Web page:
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"Energy independence has to be our nation's first and highest priority. We must be determined to achieve this within the next 25 years i.e. by the year 2030." – Abdul Kalam, 2005

Thursday, 2 August 2012

High-Performance Air-Breathing Batteries - New Technology

Sri Narayan (above), professor of chemistry at USC
                   As California moves toward more renewable energy, solar- and wind-power plants will need an effective way of storing large amounts of energy for use during clouding and calm days.

            The rechargeable and eco-friendly battery uses the chemical energy generated by the oxidation of iron plates that are exposed to the oxygen in the air—a process similar to rusting.

        Iron and Air are both available in abundance and are being used to develop batteries for a long time. The oxidation of iron produces chemical energy that is used to make eco-friendly batteries, but sadly, they suffer from a problem of inefficiency because of hydrolysis (i.e. hydrogen generation due to chemical reaction) that consumes half of the battery’s energy. Addressing the issue at hand, Dr. Sri Narayan, professor of chemistry at University of Southern California (USC), and his team has developed batteries that bring this energy loss down to mere 4 percent.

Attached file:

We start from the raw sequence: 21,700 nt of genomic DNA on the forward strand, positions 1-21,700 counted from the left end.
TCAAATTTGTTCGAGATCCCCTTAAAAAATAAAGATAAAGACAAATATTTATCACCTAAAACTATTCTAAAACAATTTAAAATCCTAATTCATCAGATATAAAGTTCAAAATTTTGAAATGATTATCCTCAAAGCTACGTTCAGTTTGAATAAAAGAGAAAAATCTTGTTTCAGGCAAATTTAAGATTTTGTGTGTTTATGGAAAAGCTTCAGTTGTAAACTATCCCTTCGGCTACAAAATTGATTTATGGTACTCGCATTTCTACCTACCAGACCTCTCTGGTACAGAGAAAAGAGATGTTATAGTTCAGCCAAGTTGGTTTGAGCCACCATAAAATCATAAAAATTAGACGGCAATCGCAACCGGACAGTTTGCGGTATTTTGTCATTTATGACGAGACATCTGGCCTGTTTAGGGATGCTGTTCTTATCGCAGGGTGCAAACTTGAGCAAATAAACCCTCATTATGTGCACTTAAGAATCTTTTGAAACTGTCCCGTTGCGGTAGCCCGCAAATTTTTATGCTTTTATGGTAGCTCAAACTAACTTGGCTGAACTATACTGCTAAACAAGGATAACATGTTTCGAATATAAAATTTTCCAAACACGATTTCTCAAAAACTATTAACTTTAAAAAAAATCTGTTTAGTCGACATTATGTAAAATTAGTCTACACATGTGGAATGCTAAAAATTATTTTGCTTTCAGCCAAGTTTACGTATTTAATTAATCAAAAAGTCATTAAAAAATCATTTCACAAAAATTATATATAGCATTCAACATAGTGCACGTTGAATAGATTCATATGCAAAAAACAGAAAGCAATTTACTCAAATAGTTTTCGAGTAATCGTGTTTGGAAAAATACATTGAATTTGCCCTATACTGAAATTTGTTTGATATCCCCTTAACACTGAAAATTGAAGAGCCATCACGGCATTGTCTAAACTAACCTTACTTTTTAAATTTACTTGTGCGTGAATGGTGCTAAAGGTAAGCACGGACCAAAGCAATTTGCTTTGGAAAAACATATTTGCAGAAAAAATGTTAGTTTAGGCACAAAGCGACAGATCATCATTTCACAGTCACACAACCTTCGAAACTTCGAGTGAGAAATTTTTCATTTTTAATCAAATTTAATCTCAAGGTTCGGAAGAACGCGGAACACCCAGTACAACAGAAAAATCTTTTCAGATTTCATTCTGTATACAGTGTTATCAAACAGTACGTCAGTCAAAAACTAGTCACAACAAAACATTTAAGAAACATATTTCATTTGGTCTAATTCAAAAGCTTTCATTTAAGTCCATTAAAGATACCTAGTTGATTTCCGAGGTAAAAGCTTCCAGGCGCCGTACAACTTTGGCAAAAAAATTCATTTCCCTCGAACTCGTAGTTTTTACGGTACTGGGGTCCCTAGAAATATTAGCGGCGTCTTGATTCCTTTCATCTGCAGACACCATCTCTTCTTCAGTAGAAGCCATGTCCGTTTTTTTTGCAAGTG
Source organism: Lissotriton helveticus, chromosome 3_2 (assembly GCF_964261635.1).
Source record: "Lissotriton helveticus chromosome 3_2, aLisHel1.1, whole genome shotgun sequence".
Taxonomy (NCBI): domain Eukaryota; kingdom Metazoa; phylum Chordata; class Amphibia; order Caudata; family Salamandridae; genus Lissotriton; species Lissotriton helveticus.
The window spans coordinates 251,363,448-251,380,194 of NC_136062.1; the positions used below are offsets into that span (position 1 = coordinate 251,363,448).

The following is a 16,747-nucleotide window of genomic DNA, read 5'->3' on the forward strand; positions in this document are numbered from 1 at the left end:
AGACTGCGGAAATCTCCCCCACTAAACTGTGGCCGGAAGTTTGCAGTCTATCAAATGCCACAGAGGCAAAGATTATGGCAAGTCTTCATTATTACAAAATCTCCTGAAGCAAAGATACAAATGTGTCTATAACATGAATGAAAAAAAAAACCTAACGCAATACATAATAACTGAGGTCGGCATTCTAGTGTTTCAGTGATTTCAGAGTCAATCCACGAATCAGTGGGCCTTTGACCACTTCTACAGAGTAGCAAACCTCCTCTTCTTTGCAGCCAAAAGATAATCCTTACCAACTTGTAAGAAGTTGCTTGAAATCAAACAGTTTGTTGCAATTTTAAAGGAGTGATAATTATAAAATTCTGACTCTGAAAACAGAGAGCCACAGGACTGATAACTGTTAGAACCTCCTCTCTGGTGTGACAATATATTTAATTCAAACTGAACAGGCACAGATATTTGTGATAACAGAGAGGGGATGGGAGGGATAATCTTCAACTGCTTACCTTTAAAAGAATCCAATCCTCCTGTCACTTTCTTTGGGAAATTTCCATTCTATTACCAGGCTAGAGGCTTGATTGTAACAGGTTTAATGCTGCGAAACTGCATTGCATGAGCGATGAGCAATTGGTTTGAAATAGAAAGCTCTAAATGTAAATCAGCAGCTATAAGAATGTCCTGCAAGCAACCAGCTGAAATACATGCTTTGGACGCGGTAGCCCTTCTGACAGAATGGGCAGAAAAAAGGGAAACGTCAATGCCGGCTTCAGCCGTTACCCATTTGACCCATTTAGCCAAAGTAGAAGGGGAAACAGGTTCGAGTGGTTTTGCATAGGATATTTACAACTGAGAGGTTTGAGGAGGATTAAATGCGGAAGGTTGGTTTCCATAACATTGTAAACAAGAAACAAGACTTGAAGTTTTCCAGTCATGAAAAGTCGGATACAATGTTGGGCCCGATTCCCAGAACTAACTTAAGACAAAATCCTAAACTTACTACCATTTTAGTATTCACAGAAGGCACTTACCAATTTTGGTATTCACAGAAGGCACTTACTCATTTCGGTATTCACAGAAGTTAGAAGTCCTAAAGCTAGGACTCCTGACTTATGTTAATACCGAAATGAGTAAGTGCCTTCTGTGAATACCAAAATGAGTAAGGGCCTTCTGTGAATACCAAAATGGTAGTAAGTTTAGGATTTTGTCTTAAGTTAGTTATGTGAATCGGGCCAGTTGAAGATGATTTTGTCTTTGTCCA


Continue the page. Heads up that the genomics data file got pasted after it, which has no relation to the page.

The solution was to remove hydrogen generation by adding very small amount of ‘bismuth sulfide’ into the battery, which in turn led to the increase in efficiency by 10 times over the previous batteries. The team, which has contributors from USC and Andrew Kindler of NASA’s Jet Propulsion Laboratory at Caltech, is now working on storing more energy in the batteries using using lesser material. They are backed for research funds by the Advanced Research Projects Agency for Energy, an arm of the US Department of Energy.

     Traditionally, utilities store power by pumping water uphill into reservoirs, which can then release the water downhill to spin electricity-generating turbines as needed. This method is not always practical or even feasible in drought-ridden California, where water resources are already in high demand and open reservoirs can suffer significant losses due to evaporation, Narayan says.

Batteries have typically not been a viable solution for utilities. Regular sealed batteries, like the AAs in your TV remote, are not rechargeable. Lithium-ion batteries used in cell phones and laptops, which are rechargeable, are at least 10 times as expensive as iron-air batteries.

Despite his success, Narayan’s work is still ongoing. His team is working to make the battery store more energy with less material.


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